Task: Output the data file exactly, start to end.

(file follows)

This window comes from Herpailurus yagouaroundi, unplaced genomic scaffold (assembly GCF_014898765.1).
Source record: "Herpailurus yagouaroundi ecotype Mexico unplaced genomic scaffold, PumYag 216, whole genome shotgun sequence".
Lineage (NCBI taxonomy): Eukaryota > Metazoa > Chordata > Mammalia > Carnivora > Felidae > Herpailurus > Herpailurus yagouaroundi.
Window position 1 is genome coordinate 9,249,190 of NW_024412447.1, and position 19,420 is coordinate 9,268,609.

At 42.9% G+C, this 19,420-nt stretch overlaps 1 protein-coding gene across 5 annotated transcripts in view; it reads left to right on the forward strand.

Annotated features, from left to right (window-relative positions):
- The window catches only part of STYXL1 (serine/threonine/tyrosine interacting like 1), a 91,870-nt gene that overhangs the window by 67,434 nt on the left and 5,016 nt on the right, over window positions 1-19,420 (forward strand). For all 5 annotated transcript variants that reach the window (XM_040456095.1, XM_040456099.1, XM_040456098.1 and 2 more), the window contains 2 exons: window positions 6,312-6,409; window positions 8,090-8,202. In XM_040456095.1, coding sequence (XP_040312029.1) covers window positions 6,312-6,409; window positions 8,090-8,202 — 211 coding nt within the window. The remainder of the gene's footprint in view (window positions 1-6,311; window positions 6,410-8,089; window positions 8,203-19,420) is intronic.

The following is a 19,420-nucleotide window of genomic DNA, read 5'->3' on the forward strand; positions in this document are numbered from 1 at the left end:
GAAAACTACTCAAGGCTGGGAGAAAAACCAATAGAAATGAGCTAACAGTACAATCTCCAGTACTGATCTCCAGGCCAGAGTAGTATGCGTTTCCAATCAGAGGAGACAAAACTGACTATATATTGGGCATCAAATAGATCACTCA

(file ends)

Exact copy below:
This window comes from Herpailurus yagouaroundi, unplaced genomic scaffold (assembly GCF_014898765.1).
Source record: "Herpailurus yagouaroundi ecotype Mexico unplaced genomic scaffold, PumYag 216, whole genome shotgun sequence".
Lineage (NCBI taxonomy): Eukaryota > Metazoa > Chordata > Mammalia > Carnivora > Felidae > Herpailurus > Herpailurus yagouaroundi.
Window position 1 is genome coordinate 9,249,190 of NW_024412447.1, and position 19,420 is coordinate 9,268,609.

At 42.9% G+C, this 19,420-nt stretch overlaps 1 protein-coding gene across 5 annotated transcripts in view; it reads left to right on the forward strand.

Annotated features, from left to right (window-relative positions):
- The window catches only part of STYXL1 (serine/threonine/tyrosine interacting like 1), a 91,870-nt gene that overhangs the window by 67,434 nt on the left and 5,016 nt on the right, over window positions 1-19,420 (forward strand). For all 5 annotated transcript variants that reach the window (XM_040456095.1, XM_040456099.1, XM_040456098.1 and 2 more), the window contains 2 exons: window positions 6,312-6,409; window positions 8,090-8,202. In XM_040456095.1, coding sequence (XP_040312029.1) covers window positions 6,312-6,409; window positions 8,090-8,202 — 211 coding nt within the window. The remainder of the gene's footprint in view (window positions 1-6,311; window positions 6,410-8,089; window positions 8,203-19,420) is intronic.

The following is a 19,420-nucleotide window of genomic DNA, read 5'->3' on the forward strand; positions in this document are numbered from 1 at the left end:
GAAAACTACTCAAGGCTGGGAGAAAAACCAATAGAAATGAGCTAACAGTACAATCTCCAGTACTGATCTCCAGGCCAGAGTAGTATGCGTTTCCAATCAGAGGAGACAAAACTGACTATATATTGGGCATCAAATAGATCACTCA